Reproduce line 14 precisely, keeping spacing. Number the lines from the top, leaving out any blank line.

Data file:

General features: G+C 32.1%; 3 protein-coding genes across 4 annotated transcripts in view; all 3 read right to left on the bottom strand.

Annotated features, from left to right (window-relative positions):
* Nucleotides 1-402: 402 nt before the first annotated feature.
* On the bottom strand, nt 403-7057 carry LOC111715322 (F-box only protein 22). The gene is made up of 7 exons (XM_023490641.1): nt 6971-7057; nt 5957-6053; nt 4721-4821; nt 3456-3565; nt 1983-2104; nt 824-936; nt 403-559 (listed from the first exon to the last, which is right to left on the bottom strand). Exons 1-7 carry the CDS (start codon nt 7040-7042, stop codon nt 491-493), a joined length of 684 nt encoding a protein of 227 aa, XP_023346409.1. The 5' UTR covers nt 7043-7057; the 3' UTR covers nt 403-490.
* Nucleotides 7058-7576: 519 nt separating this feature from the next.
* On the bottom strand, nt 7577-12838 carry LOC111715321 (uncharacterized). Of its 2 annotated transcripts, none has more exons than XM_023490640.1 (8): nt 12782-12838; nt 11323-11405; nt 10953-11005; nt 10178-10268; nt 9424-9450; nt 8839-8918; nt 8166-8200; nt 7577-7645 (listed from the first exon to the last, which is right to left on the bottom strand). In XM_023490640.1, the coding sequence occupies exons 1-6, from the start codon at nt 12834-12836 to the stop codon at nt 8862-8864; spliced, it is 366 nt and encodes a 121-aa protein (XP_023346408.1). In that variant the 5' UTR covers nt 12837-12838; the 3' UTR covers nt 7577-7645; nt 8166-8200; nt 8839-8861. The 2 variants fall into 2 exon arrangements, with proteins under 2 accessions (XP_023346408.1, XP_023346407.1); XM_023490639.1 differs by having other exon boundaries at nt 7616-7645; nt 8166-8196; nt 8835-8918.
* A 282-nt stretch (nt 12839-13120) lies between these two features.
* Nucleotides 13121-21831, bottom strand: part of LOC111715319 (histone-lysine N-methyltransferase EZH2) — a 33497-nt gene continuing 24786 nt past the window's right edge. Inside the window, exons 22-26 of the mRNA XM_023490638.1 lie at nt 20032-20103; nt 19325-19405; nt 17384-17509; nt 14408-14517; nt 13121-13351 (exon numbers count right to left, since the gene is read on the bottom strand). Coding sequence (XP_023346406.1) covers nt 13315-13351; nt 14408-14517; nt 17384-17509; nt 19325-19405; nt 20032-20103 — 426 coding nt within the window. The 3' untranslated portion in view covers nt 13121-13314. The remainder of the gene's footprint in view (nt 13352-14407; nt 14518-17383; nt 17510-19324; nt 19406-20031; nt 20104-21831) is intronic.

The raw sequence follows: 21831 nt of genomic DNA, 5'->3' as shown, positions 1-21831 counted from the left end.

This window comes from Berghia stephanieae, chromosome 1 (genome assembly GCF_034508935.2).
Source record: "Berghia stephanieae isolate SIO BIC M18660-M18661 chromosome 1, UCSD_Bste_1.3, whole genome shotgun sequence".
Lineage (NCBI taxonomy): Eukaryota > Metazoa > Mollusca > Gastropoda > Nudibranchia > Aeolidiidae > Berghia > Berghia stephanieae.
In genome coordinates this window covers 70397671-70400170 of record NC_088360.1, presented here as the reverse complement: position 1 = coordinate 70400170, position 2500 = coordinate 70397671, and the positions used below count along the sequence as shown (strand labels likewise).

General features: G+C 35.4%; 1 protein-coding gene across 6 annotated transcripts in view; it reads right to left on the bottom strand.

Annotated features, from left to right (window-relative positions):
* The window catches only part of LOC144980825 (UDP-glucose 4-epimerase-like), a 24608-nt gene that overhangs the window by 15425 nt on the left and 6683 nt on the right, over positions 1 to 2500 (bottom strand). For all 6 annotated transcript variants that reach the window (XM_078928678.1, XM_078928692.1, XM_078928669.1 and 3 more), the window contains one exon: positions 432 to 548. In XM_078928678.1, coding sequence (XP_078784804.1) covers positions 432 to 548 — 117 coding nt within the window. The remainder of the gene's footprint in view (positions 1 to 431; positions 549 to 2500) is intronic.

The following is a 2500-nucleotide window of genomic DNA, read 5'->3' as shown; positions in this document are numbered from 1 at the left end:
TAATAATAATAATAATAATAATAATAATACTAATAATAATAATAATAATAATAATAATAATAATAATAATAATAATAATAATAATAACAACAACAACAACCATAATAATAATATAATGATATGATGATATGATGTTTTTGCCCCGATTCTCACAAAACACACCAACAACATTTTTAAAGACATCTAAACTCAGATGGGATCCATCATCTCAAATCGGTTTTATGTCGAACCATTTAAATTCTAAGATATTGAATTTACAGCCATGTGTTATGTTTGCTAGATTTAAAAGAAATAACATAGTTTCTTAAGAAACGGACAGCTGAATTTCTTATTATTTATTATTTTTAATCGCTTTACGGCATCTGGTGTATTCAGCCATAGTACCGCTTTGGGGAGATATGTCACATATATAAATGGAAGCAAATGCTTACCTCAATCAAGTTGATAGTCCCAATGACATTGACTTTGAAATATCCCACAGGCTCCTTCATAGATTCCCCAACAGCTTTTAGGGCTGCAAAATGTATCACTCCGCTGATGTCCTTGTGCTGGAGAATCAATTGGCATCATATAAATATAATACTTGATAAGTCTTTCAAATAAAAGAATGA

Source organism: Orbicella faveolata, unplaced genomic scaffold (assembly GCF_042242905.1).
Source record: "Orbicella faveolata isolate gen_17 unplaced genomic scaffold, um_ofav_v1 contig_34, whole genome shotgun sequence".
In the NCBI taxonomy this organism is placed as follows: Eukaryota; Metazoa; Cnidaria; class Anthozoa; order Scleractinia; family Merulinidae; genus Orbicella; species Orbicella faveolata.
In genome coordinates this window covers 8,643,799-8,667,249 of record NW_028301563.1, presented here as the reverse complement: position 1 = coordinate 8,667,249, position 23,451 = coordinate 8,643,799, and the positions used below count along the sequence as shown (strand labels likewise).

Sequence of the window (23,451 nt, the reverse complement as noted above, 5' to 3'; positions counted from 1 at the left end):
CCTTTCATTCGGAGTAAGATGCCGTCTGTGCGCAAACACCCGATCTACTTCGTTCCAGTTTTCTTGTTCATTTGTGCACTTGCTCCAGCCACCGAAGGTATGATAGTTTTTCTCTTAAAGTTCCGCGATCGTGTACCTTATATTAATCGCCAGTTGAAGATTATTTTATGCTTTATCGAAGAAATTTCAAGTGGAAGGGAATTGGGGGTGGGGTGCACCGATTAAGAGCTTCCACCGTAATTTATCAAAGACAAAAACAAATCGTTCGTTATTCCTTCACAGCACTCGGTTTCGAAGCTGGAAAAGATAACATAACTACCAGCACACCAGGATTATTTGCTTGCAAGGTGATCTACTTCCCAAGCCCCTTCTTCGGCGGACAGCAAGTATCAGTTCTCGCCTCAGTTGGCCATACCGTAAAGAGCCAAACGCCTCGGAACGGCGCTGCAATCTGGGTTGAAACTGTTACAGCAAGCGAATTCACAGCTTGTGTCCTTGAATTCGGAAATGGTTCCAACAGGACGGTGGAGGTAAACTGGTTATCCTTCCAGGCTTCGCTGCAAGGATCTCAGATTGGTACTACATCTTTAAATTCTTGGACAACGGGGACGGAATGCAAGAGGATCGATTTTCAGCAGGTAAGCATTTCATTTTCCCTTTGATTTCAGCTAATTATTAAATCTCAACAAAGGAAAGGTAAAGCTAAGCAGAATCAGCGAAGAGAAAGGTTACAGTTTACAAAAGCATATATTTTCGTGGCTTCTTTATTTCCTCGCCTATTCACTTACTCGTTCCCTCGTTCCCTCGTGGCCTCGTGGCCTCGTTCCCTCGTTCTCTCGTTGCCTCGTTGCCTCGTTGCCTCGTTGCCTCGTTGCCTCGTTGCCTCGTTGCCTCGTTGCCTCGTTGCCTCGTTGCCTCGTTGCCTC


General features: G+C 35.4%; 1 protein-coding gene across 6 annotated transcripts in view; it reads right to left on the bottom strand.